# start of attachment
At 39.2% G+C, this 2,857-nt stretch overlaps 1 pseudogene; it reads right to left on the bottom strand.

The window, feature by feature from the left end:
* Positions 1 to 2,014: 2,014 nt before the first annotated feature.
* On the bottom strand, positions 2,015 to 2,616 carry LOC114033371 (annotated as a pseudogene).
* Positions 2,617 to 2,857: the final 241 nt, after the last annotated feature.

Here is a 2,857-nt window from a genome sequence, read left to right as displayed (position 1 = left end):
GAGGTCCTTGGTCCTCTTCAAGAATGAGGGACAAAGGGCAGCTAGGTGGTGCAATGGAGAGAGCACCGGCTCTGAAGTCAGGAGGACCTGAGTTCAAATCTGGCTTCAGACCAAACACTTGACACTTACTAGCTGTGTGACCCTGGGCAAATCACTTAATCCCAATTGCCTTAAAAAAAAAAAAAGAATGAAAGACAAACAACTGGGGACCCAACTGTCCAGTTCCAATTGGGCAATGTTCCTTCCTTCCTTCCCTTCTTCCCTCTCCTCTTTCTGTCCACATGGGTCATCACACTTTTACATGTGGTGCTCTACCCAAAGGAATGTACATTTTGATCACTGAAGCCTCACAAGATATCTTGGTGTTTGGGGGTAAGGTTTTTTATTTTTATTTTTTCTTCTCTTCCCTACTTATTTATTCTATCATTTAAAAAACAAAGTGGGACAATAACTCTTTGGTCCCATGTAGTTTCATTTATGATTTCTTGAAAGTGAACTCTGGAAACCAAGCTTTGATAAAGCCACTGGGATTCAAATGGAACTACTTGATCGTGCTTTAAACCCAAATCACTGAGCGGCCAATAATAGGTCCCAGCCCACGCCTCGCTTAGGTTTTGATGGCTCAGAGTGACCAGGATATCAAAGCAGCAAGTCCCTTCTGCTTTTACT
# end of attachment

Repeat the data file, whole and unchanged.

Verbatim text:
At 39.2% G+C, this 2,857-nt stretch overlaps 1 pseudogene; it reads right to left on the bottom strand.

The window, feature by feature from the left end:
* Positions 1 to 2,014: 2,014 nt before the first annotated feature.
* On the bottom strand, positions 2,015 to 2,616 carry LOC114033371 (annotated as a pseudogene).
* Positions 2,617 to 2,857: the final 241 nt, after the last annotated feature.

Here is a 2,857-nt window from a genome sequence, read left to right as displayed (position 1 = left end):
GAGGTCCTTGGTCCTCTTCAAGAATGAGGGACAAAGGGCAGCTAGGTGGTGCAATGGAGAGAGCACCGGCTCTGAAGTCAGGAGGACCTGAGTTCAAATCTGGCTTCAGACCAAACACTTGACACTTACTAGCTGTGTGACCCTGGGCAAATCACTTAATCCCAATTGCCTTAAAAAAAAAAAAAGAATGAAAGACAAACAACTGGGGACCCAACTGTCCAGTTCCAATTGGGCAATGTTCCTTCCTTCCTTCCCTTCTTCCCTCTCCTCTTTCTGTCCACATGGGTCATCACACTTTTACATGTGGTGCTCTACCCAAAGGAATGTACATTTTGATCACTGAAGCCTCACAAGATATCTTGGTGTTTGGGGGTAAGGTTTTTTATTTTTATTTTTTCTTCTCTTCCCTACTTATTTATTCTATCATTTAAAAAACAAAGTGGGACAATAACTCTTTGGTCCCATGTAGTTTCATTTATGATTTCTTGAAAGTGAACTCTGGAAACCAAGCTTTGATAAAGCCACTGGGATTCAAATGGAACTACTTGATCGTGCTTTAAACCCAAATCACTGAGCGGCCAATAATAGGTCCCAGCCCACGCCTCGCTTAGGTTTTGATGGCTCAGAGTGACCAGGATATCAAAGCAGCAAGTCCCTTCTGCTTTTACT